Monday, 23 November 2009

On Religious Unity

Many of today’s religions demand that its followers subscribe to an established tradition and belief system. Should a member raise questions or fail to meet the necessary membership requirements he or she could be quickly admonished, silenced, branded a heretic or even excommunicated. Followers are therefore encouraged to avoid speaking out publically so as not to cause possible ‘embarrassment’ or ‘shame’ to the community. History is full of painful examples of what happens to those who disagree within a religious establishment. To give the reader a better understanding of what I am trying to explain, allow me to ask one simple question: has anyone ever been condemned for liking or disliking a particular piece of music? To appreciate a piece of music must I subscribe to a particular and preset order of definitions under which I must like that music? If I like Mozart and my best friend likes Jazz should we stop getting together? If I experience God most acutely through nature and my partner finds God easier through inspirational text should we divorce? Perhaps this analogy is a little too simple, but on the other hand why are our differing understandings so important when it comes to religion? Has it to do with our understanding of God or has it to do with our understanding of religion?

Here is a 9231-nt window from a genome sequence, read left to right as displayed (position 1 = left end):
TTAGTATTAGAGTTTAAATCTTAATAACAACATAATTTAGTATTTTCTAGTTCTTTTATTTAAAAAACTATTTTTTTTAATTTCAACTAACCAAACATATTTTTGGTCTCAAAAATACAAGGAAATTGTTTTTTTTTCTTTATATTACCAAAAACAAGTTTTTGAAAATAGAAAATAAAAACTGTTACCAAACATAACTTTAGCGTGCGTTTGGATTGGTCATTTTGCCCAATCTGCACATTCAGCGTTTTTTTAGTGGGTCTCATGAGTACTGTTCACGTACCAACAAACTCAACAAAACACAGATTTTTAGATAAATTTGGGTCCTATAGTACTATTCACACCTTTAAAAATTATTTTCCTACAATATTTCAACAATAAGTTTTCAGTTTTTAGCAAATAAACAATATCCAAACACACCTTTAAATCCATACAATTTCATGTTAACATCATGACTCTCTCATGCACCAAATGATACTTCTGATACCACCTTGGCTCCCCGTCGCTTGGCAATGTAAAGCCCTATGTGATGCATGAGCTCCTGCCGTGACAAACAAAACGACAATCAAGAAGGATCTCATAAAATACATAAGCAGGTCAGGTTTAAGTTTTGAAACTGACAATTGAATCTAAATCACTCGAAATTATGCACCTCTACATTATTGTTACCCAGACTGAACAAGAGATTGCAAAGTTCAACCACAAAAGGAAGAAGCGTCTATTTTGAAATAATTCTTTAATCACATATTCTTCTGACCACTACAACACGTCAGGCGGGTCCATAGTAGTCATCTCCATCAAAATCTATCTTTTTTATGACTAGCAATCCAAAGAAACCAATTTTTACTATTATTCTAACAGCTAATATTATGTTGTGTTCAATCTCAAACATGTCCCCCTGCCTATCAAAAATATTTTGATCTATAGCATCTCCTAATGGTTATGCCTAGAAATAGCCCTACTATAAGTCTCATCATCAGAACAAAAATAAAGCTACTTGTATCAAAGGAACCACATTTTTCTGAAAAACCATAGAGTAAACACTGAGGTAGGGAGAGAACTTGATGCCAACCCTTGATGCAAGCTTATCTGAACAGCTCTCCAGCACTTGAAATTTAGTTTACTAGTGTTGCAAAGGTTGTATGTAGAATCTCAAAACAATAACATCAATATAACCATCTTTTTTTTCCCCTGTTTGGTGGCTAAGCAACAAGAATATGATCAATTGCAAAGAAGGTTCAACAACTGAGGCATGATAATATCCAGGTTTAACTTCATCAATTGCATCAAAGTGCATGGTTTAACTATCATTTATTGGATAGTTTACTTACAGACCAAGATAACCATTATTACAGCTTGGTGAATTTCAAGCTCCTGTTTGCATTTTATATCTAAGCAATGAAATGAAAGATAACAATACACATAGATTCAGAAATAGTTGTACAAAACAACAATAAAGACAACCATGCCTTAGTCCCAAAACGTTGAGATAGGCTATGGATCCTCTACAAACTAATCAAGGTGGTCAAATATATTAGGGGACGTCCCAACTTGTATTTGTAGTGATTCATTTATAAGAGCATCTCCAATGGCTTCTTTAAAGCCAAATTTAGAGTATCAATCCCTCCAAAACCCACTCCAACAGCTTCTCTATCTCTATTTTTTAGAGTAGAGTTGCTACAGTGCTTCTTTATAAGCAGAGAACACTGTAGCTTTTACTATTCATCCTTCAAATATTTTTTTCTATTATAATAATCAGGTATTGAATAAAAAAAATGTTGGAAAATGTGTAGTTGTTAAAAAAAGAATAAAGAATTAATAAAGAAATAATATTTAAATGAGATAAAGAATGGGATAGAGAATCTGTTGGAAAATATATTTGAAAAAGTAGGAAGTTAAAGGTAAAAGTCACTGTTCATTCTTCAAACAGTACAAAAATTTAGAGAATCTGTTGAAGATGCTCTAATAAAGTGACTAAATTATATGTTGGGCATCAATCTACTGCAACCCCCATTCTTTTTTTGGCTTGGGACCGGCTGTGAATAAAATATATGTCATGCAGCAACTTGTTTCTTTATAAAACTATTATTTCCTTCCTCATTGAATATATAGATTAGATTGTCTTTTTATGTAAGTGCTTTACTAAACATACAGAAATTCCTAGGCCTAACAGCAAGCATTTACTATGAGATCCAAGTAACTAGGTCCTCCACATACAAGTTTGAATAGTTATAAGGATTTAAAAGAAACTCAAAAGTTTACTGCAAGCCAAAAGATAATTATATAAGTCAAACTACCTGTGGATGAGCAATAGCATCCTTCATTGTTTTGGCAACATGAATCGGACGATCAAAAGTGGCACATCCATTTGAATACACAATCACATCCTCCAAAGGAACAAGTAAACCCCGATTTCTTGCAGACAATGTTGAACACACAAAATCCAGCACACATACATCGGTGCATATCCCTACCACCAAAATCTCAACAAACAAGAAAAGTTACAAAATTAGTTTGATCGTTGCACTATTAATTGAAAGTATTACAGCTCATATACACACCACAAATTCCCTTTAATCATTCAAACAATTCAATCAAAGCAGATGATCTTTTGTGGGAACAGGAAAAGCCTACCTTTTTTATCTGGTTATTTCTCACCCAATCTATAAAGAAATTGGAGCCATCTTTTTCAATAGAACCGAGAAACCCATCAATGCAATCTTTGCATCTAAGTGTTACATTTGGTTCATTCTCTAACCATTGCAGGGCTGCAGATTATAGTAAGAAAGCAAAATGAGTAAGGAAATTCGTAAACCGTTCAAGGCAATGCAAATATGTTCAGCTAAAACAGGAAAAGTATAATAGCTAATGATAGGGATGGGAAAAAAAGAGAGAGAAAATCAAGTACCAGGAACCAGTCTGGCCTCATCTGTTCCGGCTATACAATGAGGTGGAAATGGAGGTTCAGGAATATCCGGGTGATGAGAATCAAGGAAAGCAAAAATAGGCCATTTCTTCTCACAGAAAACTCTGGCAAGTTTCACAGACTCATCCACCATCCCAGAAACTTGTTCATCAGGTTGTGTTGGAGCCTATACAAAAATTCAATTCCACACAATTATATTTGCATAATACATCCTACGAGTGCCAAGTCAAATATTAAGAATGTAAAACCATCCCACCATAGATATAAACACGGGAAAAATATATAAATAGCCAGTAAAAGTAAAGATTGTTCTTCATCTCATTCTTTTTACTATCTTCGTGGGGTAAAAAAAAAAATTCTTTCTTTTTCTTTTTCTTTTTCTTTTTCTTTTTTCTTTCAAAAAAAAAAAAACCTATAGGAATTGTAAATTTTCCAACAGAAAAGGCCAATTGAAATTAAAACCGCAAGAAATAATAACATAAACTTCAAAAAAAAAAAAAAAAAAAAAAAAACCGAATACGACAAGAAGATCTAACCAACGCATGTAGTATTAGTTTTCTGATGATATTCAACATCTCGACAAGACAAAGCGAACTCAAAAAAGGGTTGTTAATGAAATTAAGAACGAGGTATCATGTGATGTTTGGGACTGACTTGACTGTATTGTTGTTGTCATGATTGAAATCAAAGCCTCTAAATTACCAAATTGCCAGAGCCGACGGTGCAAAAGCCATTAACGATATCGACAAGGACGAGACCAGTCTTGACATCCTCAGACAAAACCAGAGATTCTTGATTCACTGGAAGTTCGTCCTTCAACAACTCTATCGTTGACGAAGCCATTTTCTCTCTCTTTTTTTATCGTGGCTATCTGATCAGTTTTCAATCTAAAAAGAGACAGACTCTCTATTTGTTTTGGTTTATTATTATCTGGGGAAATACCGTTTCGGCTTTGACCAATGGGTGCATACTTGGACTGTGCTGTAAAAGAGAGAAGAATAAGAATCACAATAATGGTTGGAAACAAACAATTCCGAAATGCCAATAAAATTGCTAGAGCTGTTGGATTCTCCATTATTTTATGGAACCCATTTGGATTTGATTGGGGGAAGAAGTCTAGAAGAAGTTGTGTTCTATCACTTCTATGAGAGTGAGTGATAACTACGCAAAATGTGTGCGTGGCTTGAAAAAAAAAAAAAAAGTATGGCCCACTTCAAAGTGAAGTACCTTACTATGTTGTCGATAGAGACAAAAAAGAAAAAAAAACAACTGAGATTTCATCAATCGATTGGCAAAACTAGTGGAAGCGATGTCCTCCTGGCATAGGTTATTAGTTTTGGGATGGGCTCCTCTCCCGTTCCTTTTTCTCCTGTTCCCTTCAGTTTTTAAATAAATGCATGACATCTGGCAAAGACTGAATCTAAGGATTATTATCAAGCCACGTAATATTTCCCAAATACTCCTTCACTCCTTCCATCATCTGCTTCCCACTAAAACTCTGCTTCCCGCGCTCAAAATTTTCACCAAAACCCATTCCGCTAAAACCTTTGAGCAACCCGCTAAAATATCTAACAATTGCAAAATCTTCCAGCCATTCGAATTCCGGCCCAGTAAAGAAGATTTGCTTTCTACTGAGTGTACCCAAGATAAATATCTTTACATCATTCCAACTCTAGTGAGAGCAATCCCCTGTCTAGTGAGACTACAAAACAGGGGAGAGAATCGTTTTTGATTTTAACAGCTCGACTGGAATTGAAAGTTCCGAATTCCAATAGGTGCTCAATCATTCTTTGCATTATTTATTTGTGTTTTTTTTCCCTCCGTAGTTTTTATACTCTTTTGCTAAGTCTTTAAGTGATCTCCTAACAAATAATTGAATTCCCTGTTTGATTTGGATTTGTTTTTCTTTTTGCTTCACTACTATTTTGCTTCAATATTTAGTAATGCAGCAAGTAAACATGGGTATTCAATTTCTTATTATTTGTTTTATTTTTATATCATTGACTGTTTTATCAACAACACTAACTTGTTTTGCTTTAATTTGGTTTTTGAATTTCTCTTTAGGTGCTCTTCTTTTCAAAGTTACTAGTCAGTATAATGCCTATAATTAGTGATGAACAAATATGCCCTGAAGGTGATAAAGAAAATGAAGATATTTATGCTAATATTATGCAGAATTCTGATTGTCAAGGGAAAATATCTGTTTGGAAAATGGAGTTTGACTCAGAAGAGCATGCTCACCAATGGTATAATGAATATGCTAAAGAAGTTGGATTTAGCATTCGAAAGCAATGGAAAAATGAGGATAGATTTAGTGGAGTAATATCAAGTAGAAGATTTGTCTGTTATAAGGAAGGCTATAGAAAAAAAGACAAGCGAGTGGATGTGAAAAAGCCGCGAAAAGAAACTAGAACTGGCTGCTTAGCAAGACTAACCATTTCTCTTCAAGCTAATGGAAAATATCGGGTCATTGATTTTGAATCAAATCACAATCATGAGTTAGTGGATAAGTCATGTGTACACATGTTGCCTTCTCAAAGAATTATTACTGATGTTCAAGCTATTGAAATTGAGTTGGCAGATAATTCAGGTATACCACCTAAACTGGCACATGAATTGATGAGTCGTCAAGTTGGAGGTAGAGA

Some religious leaders see their primary role as enforcers of religious purity. These individuals are so bent on protecting and imposing their established tradition and belief system that no other views may be explored or discussed. In fact, some church leaders recently openly denied some members access to communion in the interest of “unity within the church”. For me this just doesn’t fit the model presented by Jesus himself.

If “communion implies unity with the church” then Jesus too would have to be excluded from the Catholic Church. Jesus clearly broke with established Tradition again and again as is evidenced throughout the Gospel stories. Have I been mistaken in believing that Jesus came to unite people regardless of race, colour or creed? Was I wrong in thinking that Jesus is more concerned with our hearts than what is dictated by man? Am I in error to believe that Jesus would deny himself to me if I don’t subscribe to apostolic succession, forced celibacy, non acceptance of female clergy and gay or married priests, etc.? Should I refrain from communion because I do not practice birth control, believe that condoms are a viable option for those stricken and/or exposed to aids and living in poverty in Africa? Should I avoid communion because my heart does not always agree with the dictates of the Church? Must I be denied communion because I pose questions that may be contrary to Tradition, dogma or doctrine?

I often wonder what our Saints think about institutional religion especially those who tried to bring change to the church but were condemned, jailed or excommunicated by the same church that later made them Saints. Similarly I think about the apostles and their immediate followers who did not have access to a church, were not exposed to any dogma or doctrine, yet they did not always agree with one another – did Jesus refuse his presence to them also?

Do we truly believe that for Jesus the word ‘unity’ meant conformity? Unity to me means ‘bringing together through diversity’! The world's religious institutions need to learn the true meaning of ecumenism and trust in the mystery of our unknowable and indefinable God!

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